In the ancient skies above the Eromanga Sea, a formidable pterosaur known as Haliskia peterseni once soared, capturing marine prey with its bony crests and spike-shaped teeth. This prehistoric creature, recently discovered in Queensland, Australia, represents the most complete pterosaur fossil ever unearthed in the country. Dating back approximately 100 million years, Haliskia had a wingspan of 15 feet (4.6 meters), making it larger and slightly older than the closely related Ferrodraco, which was discovered in 2019. The pterosaur’s name, meaning “sea phantom,” reflects its eerie presence in the ancient skies. According to Adele Pentland, a paleontology doctoral student at Curtin University and lead author of the study published in Scientific Reports, the Eromanga Sea once covered vast parts of Australia, both of which have since disappeared. The ghostly remnants of both the sea and Haliskia are evidenced by the fossils found in the region. The delicate nature of pterosaur skeletons often hinders fossilization, yet 22% of Haliskia’s skeleton was remarkably well-preserved, including the lower jaws, upper jaw tip, throat bones, 43 teeth, vertebrae, ribs, wing bones, and part of one leg.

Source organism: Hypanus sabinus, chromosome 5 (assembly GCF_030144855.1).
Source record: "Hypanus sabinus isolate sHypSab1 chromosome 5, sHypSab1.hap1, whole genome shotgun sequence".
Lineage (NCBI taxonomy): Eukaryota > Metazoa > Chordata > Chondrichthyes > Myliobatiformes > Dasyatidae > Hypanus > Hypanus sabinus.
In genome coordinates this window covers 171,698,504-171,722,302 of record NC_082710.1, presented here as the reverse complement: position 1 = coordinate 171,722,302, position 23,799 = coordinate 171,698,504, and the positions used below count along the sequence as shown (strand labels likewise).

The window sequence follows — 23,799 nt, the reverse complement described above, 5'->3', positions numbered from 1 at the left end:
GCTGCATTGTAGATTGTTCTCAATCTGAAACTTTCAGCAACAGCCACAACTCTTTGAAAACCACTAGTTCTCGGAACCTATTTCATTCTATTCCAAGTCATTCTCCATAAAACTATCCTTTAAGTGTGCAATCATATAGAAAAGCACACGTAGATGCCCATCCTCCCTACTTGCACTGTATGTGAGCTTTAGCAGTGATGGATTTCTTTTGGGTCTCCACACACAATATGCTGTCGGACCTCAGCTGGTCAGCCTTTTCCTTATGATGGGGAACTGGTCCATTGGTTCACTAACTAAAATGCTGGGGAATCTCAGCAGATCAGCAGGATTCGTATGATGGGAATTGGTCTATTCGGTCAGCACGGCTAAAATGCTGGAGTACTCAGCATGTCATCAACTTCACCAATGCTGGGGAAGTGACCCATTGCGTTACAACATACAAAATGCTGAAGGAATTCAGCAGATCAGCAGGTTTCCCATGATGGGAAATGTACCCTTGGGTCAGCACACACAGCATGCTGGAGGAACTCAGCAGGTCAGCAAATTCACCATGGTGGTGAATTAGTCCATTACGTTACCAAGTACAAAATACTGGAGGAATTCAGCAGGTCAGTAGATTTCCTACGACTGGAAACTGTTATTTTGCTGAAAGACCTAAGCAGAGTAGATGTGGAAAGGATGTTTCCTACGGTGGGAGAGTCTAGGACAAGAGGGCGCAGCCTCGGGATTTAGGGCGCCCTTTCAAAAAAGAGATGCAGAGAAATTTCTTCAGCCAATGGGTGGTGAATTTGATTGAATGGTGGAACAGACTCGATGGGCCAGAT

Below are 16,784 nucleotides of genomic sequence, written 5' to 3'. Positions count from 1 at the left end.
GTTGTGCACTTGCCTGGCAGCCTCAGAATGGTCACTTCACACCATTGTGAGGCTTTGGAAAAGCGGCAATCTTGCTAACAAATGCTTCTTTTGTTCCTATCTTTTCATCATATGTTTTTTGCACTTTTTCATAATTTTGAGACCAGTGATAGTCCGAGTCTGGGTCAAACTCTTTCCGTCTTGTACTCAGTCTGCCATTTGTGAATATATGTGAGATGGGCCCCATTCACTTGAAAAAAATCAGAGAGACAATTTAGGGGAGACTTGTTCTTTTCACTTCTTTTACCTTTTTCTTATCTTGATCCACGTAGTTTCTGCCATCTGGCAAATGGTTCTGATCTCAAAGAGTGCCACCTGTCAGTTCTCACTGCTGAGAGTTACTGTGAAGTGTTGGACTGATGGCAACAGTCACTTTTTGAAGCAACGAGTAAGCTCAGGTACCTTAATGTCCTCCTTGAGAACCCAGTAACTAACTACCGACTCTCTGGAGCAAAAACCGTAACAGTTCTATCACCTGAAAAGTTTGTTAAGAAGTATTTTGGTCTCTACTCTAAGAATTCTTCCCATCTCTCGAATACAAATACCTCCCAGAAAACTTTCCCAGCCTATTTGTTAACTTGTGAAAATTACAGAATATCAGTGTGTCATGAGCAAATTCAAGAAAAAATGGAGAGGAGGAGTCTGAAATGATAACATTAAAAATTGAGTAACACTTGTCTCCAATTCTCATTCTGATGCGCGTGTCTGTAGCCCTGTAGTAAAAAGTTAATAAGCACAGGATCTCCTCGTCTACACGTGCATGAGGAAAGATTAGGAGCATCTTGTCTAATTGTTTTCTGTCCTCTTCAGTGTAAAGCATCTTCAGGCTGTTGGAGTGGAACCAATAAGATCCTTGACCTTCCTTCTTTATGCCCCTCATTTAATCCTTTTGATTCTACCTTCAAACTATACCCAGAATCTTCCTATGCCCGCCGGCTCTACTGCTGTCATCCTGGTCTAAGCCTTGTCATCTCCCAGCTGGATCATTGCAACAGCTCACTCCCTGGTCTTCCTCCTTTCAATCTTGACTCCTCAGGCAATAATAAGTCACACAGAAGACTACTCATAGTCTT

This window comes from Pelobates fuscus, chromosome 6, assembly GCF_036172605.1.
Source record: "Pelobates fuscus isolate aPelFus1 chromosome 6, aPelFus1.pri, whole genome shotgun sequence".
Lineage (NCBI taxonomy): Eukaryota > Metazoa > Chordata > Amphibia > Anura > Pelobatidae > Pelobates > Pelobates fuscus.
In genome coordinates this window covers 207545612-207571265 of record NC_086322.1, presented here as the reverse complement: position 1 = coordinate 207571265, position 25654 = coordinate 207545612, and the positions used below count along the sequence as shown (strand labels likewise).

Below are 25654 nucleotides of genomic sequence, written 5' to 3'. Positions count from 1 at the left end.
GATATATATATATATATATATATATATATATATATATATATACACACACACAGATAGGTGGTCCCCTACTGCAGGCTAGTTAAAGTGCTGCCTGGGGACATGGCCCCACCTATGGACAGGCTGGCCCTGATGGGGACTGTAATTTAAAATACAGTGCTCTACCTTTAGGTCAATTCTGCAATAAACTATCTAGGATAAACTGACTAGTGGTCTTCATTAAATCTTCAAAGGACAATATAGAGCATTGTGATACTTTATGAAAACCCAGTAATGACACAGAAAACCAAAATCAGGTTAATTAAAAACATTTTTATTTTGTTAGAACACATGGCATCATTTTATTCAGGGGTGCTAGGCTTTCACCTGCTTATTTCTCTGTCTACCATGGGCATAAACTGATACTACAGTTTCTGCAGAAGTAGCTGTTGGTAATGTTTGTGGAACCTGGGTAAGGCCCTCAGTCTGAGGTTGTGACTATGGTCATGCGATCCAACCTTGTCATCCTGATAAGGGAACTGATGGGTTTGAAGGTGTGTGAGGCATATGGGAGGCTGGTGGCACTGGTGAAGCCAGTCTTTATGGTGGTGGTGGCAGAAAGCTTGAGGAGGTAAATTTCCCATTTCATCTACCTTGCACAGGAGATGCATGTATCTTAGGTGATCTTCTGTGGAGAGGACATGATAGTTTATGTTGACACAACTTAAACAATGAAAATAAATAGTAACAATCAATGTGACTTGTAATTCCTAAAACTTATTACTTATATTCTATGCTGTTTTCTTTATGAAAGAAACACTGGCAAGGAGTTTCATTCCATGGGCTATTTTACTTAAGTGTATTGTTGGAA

Haliskia’s remains provide unprecedented insights into the anatomy and behavior of these ancient flying reptiles. Pentland noted the unusual preservation of throat bones, typically as thin as spaghetti, revealing a likely muscular tongue that could have provided an advantage in trapping live prey such as fish and squid-like cephalopods. Haliskia’s fossilization was facilitated by sediment burial at the bottom of the Eromanga Sea, allowing for its extraordinary preservation. The name Haliskia also honors Kevin Petersen, an avocado farmer turned museum curator who discovered the remains in 2021.